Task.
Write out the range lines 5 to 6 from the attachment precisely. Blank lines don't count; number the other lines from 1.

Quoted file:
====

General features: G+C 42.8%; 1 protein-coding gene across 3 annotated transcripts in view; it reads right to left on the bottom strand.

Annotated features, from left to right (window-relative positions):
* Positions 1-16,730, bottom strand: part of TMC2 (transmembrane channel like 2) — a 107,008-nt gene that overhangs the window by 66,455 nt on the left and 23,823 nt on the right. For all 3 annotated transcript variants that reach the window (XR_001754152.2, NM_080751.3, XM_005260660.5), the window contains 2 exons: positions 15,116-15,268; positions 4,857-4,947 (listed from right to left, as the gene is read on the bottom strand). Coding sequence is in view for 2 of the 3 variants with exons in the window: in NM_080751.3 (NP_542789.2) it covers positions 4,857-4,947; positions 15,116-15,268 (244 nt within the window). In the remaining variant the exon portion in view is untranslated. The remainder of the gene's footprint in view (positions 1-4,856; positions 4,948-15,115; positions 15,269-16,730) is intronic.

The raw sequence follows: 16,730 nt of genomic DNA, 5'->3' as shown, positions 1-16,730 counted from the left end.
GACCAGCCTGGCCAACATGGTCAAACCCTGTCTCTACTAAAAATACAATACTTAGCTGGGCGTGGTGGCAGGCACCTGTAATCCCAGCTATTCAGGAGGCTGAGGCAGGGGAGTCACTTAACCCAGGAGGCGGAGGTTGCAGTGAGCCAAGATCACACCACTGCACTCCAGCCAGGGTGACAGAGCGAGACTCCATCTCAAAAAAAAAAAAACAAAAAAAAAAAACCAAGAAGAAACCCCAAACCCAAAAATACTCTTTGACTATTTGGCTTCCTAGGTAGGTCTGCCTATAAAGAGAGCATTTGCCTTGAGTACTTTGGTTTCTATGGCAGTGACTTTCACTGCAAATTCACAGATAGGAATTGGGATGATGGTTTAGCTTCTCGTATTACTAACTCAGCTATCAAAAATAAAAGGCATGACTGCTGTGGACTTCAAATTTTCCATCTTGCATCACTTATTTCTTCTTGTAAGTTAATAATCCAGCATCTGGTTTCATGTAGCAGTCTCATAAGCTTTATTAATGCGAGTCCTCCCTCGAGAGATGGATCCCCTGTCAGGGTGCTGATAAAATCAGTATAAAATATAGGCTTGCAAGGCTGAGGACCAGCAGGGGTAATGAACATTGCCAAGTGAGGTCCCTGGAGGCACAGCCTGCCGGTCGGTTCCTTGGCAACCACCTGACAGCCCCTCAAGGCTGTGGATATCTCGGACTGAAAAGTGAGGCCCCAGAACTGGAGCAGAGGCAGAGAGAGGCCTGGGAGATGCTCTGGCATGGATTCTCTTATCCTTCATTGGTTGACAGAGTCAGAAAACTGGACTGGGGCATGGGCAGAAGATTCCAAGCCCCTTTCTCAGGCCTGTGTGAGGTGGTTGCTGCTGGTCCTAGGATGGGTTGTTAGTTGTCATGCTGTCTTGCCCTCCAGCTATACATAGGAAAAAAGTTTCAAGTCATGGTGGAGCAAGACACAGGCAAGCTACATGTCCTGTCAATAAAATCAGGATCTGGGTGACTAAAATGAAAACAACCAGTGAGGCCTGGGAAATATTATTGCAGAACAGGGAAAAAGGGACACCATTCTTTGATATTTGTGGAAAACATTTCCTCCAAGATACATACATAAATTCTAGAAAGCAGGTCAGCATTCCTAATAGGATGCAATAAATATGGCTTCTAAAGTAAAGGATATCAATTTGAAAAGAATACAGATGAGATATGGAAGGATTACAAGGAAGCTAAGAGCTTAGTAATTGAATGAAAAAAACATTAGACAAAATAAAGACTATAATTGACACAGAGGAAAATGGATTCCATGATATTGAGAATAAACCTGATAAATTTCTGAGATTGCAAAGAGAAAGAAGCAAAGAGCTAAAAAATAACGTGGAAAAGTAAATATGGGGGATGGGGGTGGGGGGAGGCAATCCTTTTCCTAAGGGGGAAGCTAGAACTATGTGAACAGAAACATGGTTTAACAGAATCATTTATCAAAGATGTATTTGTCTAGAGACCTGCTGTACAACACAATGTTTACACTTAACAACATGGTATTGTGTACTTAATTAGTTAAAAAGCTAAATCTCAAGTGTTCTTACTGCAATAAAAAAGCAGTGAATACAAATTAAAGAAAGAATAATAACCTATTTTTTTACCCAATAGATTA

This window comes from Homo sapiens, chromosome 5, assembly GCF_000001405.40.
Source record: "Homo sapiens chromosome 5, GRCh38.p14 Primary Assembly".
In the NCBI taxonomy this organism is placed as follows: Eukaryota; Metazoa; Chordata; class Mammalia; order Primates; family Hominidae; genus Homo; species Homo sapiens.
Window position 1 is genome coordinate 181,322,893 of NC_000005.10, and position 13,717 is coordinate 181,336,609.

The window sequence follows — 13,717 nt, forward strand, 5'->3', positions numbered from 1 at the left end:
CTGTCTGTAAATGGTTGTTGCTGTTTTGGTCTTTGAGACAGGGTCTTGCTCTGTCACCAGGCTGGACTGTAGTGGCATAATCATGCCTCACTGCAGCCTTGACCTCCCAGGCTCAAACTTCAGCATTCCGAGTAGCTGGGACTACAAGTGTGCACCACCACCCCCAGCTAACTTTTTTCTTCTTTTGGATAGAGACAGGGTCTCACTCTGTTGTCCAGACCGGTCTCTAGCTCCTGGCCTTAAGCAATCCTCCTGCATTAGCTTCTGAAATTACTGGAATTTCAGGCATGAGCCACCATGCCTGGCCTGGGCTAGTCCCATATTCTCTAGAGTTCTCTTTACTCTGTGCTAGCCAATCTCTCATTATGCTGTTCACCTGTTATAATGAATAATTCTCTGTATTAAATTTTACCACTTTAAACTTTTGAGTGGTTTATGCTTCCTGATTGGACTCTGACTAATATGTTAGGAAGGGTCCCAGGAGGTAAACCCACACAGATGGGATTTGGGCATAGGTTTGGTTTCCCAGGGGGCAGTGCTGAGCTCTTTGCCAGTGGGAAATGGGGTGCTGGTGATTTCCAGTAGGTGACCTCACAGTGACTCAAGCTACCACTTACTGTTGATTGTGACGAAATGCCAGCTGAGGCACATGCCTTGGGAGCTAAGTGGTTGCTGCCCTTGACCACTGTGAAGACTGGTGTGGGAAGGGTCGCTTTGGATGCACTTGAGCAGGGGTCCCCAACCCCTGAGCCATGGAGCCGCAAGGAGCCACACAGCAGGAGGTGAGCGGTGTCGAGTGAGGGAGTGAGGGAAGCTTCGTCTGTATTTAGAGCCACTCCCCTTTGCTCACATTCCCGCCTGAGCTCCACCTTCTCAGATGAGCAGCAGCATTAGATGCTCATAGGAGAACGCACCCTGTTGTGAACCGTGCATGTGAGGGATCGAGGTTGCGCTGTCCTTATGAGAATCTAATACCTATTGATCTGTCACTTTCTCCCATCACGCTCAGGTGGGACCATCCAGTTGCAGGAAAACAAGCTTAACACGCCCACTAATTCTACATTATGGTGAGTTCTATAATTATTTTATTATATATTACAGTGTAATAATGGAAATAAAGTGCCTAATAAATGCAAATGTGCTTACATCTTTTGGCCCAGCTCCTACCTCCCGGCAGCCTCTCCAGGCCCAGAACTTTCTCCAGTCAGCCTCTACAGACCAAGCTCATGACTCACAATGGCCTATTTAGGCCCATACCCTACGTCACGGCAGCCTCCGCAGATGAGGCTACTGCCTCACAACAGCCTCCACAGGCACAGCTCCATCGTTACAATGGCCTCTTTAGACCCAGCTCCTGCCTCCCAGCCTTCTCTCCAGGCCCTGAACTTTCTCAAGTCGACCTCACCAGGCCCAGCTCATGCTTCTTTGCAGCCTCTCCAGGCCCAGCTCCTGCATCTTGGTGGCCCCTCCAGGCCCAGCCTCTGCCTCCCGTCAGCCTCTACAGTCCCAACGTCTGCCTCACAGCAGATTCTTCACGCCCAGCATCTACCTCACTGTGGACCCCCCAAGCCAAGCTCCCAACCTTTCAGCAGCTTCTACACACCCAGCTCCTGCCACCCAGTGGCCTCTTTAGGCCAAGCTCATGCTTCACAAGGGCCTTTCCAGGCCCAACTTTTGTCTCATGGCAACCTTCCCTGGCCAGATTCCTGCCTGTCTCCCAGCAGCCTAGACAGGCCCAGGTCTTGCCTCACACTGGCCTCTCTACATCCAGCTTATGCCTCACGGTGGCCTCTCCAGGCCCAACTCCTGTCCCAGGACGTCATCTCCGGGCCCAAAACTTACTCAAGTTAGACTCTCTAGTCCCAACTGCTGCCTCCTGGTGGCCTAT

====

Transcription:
GACCAGCCTGGCCAACATGGTCAAACCCTGTCTCTACTAAAAATACAATACTTAGCTGGGCGTGGTGGCAGGCACCTGTAATCCCAGCTATTCAGGAGGCTGAGGCAGGGGAGTCACTTAACCCAGGAGGCGGAGGTTGCAGTGAGCCAAGATCACACCACTGCACTCCAGCCAGGGTGACAGAGCGAGACTCCATCTCAAAAAAAAAAAAACAAAAAAAAAAAACCAAGAAGAAACCCCAAACCCAAAAATACTCTTTGACTATTTGGCTTCCTAGGTAGGTCTGCCTATAAAGAGAGCATTTGCCTTGAGTACTTTGGTTTCTATGGCAGTGACTTTCACTGCAAATTCACAGATAGGAATTGGGATGATGGTTTAGCTTCTCGTATTACTAACTCAGCTATCAAAAATAAAAGGCATGACTGCTGTGGACTTCAAATTTTCCATCTTGCATCACTTATTTCTTCTTGTAAGTTAATAATCCAGCATCTGGTTTCATGTAGCAGTCTCATAAGCTTTATTAATGCGAGTCCTCCCTCGAGAGATGGATCCCCTGTCAGGGTGCTGATAAAATCAGTATAAAATATAGGCTTGCAAGGCTGAGGACCAGCAGGGGTAATGAACATTGCCAAGTGAGGTCCCTGGAGGCACAGCCTGCCGGTCGGTTCCTTGGCAACCACCTGACAGCCCCTCAAGGCTGTGGATATCTCGGACTGAAAAGTGAGGCCCCAGAACTGGAGCAGAGGCAGAGAGAGGCCTGGGAGATGCTCTGGCATGGATTCTCTTATCCTTCATTGGTTGACAGAGTCAGAAAACTGGACTGGGGCATGGGCAGAAGATTCCAAGCCCCTTTCTCAGGCCTGTGTGAGGTGGTTGCTGCTGGTCCTAGGATGGGTTGTTAGTTGTCATGCTGTCTTGCCCTCCAGCTATACATAGGAAAAAAGTTTCAAGTCATGGTGGAGCAAGACACAGGCAAGCTACATGTCCTGTCAATAAAATCAGGATCTGGGTGACTAAAATGAAAACAACCAGTGAGGCCTGGGAAATATTATTGCAGAACAGGGAAAAAGGGACACCATTCTTTGATATTTGTGGAAAACATTTCCTCCAAGATACATACATAAATTCTAGAAAGCAGGTCAGCATTCCTAATAGGATGCAATAAATATGGCTTCTAAAGTAAAGGATATCAATTTGAAAAGAATACAGATGAGATATGGAAGGATTACAAGGAAGCTAAGAGCTTAGTAATTGAATGAAAAAAACATTAGACAAAATAAAGACTATAATTGACACAGAGGAAAATGGATTCCATGATATTGAGAATAAACCTGATAAATTTCTGAGATTGCAAAGAGAAAGAAGCAAAGAGCTAAAAAATAACGTGGAAAAGTAAATATGGGGGATGGGGGTGGGGGGAGGCAATCCTTTTCCTAAGGGGGAAGCTAGAACTATGTGAACAGAAACATGGTTTAACAGAATCATTTATCAAAGATGTATTTGTCTAGAGACCTGCTGTACAACACAATGTTTACACTTAACAACATGGTATTGTGTACTTAATTAGTTAAAAAGCTAAATCTCAAGTGTTCTTACTGCAATAAAAAAGCAGTGAATACAAATTAAAGAAAGAATAATAACCTATTTTTTTACCCAATAGATTA

This window comes from Homo sapiens, chromosome 5, assembly GCF_000001405.40.